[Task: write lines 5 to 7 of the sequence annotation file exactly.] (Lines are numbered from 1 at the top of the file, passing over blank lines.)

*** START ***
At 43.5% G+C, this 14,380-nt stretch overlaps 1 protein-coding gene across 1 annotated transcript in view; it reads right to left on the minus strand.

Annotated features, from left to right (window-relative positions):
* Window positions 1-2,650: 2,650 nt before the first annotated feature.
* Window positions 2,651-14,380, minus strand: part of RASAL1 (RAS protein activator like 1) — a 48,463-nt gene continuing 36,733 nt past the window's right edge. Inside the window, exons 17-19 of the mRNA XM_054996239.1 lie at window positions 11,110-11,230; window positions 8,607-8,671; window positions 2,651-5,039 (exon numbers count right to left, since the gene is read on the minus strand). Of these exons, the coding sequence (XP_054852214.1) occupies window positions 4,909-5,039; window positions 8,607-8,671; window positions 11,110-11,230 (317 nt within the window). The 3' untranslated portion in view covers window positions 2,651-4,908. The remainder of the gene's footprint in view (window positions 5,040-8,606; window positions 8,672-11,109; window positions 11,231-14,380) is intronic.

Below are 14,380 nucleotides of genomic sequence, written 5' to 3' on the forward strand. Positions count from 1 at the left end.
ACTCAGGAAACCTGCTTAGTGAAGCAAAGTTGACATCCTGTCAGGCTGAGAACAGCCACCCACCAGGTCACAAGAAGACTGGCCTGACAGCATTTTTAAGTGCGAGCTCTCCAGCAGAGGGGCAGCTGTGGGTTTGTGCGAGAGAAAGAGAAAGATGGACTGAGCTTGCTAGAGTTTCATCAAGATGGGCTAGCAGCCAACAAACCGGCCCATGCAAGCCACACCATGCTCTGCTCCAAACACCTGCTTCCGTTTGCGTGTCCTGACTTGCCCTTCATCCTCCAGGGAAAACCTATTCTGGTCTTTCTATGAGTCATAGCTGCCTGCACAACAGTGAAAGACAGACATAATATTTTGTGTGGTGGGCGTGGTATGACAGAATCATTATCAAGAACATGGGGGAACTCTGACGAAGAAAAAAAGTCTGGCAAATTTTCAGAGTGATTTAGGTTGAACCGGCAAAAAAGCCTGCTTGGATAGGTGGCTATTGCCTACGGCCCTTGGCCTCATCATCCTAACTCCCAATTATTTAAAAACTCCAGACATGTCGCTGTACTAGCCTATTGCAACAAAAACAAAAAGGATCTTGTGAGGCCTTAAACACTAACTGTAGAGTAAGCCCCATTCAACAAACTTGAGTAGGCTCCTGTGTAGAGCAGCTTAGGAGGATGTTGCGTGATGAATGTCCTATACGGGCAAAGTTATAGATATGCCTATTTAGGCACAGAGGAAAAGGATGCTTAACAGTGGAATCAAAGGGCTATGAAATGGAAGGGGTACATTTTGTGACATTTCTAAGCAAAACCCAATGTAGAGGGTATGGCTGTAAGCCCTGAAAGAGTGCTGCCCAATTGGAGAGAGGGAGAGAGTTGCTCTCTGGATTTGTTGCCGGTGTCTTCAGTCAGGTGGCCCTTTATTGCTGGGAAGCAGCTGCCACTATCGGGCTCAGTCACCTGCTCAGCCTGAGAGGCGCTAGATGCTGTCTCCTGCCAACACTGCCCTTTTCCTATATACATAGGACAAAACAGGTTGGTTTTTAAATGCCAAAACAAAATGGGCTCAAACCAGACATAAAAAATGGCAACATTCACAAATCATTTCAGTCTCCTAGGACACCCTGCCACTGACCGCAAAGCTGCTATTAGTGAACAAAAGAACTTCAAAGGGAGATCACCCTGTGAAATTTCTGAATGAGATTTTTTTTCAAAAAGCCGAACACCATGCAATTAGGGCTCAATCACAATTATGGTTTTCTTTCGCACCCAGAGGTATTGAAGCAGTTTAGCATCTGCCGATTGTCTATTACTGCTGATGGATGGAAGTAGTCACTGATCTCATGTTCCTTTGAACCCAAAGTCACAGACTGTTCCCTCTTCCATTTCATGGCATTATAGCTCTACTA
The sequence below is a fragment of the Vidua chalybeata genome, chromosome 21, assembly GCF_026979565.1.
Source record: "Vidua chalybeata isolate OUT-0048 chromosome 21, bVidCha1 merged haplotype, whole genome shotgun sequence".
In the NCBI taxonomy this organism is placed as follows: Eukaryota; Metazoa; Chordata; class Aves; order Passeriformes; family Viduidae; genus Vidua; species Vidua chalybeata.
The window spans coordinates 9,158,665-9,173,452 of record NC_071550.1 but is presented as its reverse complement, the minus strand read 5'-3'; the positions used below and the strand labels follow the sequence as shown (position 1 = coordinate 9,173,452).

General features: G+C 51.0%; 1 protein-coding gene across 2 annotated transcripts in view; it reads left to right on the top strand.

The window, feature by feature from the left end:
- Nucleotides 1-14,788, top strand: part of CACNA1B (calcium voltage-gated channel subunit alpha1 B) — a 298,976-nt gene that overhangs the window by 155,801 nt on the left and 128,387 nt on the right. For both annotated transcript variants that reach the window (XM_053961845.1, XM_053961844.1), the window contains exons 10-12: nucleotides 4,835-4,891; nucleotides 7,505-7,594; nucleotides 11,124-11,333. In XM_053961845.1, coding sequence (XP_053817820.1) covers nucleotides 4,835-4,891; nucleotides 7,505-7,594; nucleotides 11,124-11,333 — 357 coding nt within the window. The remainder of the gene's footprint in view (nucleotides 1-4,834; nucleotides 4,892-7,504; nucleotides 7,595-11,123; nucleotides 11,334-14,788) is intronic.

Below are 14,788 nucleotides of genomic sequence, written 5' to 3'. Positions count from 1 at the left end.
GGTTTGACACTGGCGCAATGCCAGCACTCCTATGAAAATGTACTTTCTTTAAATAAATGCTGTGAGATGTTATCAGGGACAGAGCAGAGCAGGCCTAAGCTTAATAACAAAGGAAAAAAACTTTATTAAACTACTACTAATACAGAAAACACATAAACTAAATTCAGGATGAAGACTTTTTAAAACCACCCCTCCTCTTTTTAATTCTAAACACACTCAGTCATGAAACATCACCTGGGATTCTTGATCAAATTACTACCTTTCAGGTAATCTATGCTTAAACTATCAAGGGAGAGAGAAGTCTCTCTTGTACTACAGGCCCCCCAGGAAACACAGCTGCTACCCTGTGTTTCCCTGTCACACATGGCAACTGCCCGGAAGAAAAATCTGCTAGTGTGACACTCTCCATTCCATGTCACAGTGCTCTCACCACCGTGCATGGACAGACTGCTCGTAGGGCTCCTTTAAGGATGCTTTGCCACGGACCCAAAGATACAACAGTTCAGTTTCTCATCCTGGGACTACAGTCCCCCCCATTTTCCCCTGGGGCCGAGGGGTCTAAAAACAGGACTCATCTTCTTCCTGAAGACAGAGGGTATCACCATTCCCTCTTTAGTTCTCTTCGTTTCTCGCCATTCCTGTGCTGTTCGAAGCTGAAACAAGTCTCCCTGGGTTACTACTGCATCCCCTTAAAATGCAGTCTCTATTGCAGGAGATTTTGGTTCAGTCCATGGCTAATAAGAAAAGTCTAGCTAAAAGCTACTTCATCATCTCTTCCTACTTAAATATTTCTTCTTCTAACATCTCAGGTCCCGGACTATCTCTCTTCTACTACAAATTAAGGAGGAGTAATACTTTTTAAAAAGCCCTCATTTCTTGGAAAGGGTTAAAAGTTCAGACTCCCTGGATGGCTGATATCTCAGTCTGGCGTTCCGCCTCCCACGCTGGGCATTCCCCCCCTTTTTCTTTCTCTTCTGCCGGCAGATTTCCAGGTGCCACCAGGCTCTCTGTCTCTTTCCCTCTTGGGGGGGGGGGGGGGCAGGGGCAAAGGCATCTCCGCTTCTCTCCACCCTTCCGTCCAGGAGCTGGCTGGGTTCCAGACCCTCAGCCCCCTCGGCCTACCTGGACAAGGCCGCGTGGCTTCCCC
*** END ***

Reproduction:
Below are 14,380 nucleotides of genomic sequence, written 5' to 3' on the forward strand. Positions count from 1 at the left end.
ACTCAGGAAACCTGCTTAGTGAAGCAAAGTTGACATCCTGTCAGGCTGAGAACAGCCACCCACCAGGTCACAAGAAGACTGGCCTGACAGCATTTTTAAGTGCGAGCTCTCCAGCAGAGGGGCAGCTGTGGGTTTGTGCGAGAGAAAGAGAAAGATGGACTGAGCTTGCTAGAGTTTCATCAAGATGGGCTAGCAGCCAACAAACCGGCCCATGCAAGCCACACCATGCTCTGCTCCAAACACCTGCTTCCGTTTGCGTGTCCTGACTTGCCCTTCATCCTCCAGGGAAAACCTATTCTGGTCTTTCTATGAGTCATAGCTGCCTGCACAACAGTGAAAGACAGACATAATATTTTGTGTGGTGGGCGTGGTATGACAGAATCATTATCAAGAACATGGGGGAACTCTGACGAAGAAAAAAAGTCTGGCAAATTTTCAGAGTGATTTAGGTTGAACCGGCAAAAAAGCCTGCTTGGATAGGTGGCTATTGCCTACGGCCCTTGGCCTCATCATCCTAACTCCCAATTATTTAAAAACTCCAGACATGTCGCTGTACTAGCCTATTGCAACAAAAACAAAAAGGATCTTGTGAGGCCTTAAACACTAACTGTAGAGTAAGCCCCATTCAACAAACTTGAGTAGGCTCCTGTGTAGAGCAGCTTAGGAGGATGTTGCGTGATGAATGTCCTATACGGGCAAAGTTATAGATATGCCTATTTAGGCACAGAGGAAAAGGATGCTTAACAGTGGAATCAAAGGGCTATGAAATGGAAGGGGTACATTTTGTGACATTTCTAAGCAAAACCCAATGTAGAGGGTATGGCTGTAAGCCCTGAAAGAGTGCTGCCCAATTGGAGAGAGGGAGAGAGTTGCTCTCTGGATTTGTTGCCGGTGTCTTCAGTCAGGTGGCCCTTTATTGCTGGGAAGCAGCTGCCACTATCGGGCTCAGTCACCTGCTCAGCCTGAGAGGCGCTAGATGCTGTCTCCTGCCAACACTGCCCTTTTCCTATATACATAGGACAAAACAGGTTGGTTTTTAAATGCCAAAACAAAATGGGCTCAAACCAGACATAAAAAATGGCAACATTCACAAATCATTTCAGTCTCCTAGGACACCCTGCCACTGACCGCAAAGCTGCTATTAGTGAACAAAAGAACTTCAAAGGGAGATCACCCTGTGAAATTTCTGAATGAGATTTTTTTTCAAAAAGCCGAACACCATGCAATTAGGGCTCAATCACAATTATGGTTTTCTTTCGCACCCAGAGGTATTGAAGCAGTTTAGCATCTGCCGATTGTCTATTACTGCTGATGGATGGAAGTAGTCACTGATCTCATGTTCCTTTGAACCCAAAGTCACAGACTGTTCCCTCTTCCATTTCATGGCATTATAGCTCTACTA
The sequence below is a fragment of the Vidua chalybeata genome, chromosome 21, assembly GCF_026979565.1.